NPR interviewed Denise Paolucci, one of the founders of the new journal/blog site Dreamwidth, last week. She’s skeptical about advertising-supported social networking sites, and wrote a multipart essay last year walking through the problems with it (the essay was originally posted to her Live Journal account, but has been moved to Dreamwidth.) The primary problem [...]
Tag Archives: advertising
Following a post by Nelson Minar, I found the Network Advertising Initiative’s opt-out of tracking cookies page. Unfortunately, I wasn’t able to set all the opt-out cookies from that interface, so I had to go to some of the individual advertising networks’ opt-out interface. On BlueKai’s website, I was rewarded with this bit of passive [...]
Sarah Dopp made a disturbing discovery on Facebook today: It’s staggering to realize all the cultural messages dropped on women. Do advertisers really only see women as “pre-dieting”? Come on Facebook, you can do better. It’s not hard. But it’s worse than it appears. If you set your profile to genderless, it still hectors you [...]
Spam Blogs are a new version of an older problem.
I hadn’t looked at my Trackback table in a few weeks. It was full of crap from spammers looking for Google-juice. Fortunately I could clean it out with an SQL DELETE. But the crapflood never stops. I’m using PubSub to search RSS/Atom feeds, and now the search results are contaminated by a new gang of [...]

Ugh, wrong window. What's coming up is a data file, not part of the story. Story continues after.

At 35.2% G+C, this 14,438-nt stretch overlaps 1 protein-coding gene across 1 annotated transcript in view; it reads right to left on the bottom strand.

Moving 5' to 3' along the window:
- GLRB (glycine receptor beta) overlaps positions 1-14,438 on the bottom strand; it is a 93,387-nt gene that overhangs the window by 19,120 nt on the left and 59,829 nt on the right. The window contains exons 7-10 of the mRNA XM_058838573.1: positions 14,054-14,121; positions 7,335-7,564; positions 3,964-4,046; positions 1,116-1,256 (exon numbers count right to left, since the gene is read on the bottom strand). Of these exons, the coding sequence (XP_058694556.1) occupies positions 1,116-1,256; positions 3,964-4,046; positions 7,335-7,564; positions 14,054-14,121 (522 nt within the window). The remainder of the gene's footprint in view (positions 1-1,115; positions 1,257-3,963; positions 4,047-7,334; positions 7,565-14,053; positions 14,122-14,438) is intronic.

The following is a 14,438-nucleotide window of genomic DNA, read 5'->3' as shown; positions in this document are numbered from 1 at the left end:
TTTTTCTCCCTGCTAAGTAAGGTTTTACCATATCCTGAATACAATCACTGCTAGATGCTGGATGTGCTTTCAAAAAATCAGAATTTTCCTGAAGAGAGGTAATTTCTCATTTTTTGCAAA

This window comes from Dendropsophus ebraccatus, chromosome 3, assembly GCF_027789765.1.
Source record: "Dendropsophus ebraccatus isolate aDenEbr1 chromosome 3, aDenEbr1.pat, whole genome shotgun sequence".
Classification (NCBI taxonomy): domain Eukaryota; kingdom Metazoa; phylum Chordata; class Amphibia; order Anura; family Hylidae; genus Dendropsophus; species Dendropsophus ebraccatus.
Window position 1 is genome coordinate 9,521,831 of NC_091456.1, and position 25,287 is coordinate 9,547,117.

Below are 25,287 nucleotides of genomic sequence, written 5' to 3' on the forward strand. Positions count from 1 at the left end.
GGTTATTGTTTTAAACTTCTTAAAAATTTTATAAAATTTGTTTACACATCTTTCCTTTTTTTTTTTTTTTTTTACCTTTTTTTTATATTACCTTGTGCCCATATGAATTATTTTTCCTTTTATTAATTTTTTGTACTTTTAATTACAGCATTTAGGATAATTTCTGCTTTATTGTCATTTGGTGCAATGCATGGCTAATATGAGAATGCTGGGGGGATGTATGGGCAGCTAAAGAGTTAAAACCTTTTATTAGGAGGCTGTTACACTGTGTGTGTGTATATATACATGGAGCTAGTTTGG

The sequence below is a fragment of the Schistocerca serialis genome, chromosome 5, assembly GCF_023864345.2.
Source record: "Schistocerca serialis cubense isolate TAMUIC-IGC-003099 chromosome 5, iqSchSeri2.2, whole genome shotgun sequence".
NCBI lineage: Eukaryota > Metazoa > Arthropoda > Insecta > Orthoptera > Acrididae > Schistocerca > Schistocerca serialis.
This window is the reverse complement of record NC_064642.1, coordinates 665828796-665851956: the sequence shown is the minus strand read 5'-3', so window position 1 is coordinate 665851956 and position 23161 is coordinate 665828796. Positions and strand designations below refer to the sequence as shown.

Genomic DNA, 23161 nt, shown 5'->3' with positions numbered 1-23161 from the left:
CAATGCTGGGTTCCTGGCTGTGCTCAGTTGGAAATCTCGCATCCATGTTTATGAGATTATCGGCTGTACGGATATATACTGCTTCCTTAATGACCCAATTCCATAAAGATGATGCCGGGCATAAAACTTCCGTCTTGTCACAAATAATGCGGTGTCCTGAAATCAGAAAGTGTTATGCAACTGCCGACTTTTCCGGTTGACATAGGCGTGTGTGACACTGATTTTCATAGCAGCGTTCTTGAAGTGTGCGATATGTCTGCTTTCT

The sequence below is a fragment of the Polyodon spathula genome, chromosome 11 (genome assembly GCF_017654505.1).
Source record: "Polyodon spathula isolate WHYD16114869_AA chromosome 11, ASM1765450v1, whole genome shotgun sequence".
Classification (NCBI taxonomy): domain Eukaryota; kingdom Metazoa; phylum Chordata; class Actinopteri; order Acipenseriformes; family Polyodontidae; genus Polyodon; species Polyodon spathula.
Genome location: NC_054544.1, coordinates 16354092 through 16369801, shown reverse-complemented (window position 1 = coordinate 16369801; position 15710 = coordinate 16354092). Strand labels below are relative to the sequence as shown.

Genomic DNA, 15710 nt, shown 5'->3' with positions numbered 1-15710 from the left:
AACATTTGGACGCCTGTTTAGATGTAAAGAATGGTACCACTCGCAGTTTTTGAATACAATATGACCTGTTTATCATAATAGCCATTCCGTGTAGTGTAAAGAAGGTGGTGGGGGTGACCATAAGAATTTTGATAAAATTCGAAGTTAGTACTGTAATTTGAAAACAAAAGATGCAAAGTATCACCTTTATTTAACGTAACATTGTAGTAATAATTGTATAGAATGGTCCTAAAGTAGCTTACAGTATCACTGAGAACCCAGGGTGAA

Saw a graphic for “Google Site Stats” on Fandango.com when buying Harry Potter tickets tonight. When did Google get into the site stats business?
This morning I received spam from an outfit identifying itself as the: U.S. Non-Parisian Research Council Further on in the spam they spelled “non-partisan” correctly, but had to laugh at the unintentional jingoism.
I like Fandango. It’s a great service. However Fandango just sent me marketing email for which I didn’t ask. What’s worse is that it was for Mel Gibson’s movie The Passion. So a piece of advice: if you spam people trying to sell a piece of anti-Semitic garbage, you might lose them as customers.
[ via Boing Boing ] v-2 had a great retort to those who beat up on Ikea and Starbucks: in a global economy someone was going to find a way to mass market the Scandinavian furniture and coffee drinks that you thought you had a hipster monopoly on. I’ve heard the same complaints about Amazon [...]
I’m still going to watch Angel (on tape) if it’s new that week, even if it means that Naomi Klein appears with a flaming sword to send me to heck for doing so. But other than DVDs and the occasional PS2 game, that’s the only thing the TV’s used for.
AOL’s FAQ for external organizations sending mail to AOL addresses. Chuq mentioned this on the public Apple web development list. And yes, if you follow AOL’s rules, you can get on their commercial email white list.
The NYTimes on two years after the introduction of the iPod. Interviews with Manhattan trendsetting clones “Andrew Andrew”, Apple’s Jonathan Ive, and Steve Jobs. Some insights into components and the end of ‘not invented here’. Consideration of market dominance as Dell introduces its MP3 player. [ Thanks Moshe! ]
Net News Wire just updated (11:51 PST.) Sam Ruby’s comments feed was filled with spam advertising some sort of conspiracy theory site. Watching other folk’s comments feeds for this sort of thing might be a useful way to detect attacks.
We’re all suffering through spam hell this week. Teresa and Patrick’s comments (as well as other Moveable Type sites) have been hit by ‘adult entertainment entrepreneurs’. I’ve been Joe-Jobbed by a zombie horde of infected Windows boxes. Jay Allen’s fighting a rear guard action to build a blacklist tool for Moveable Type comments. So, when [...]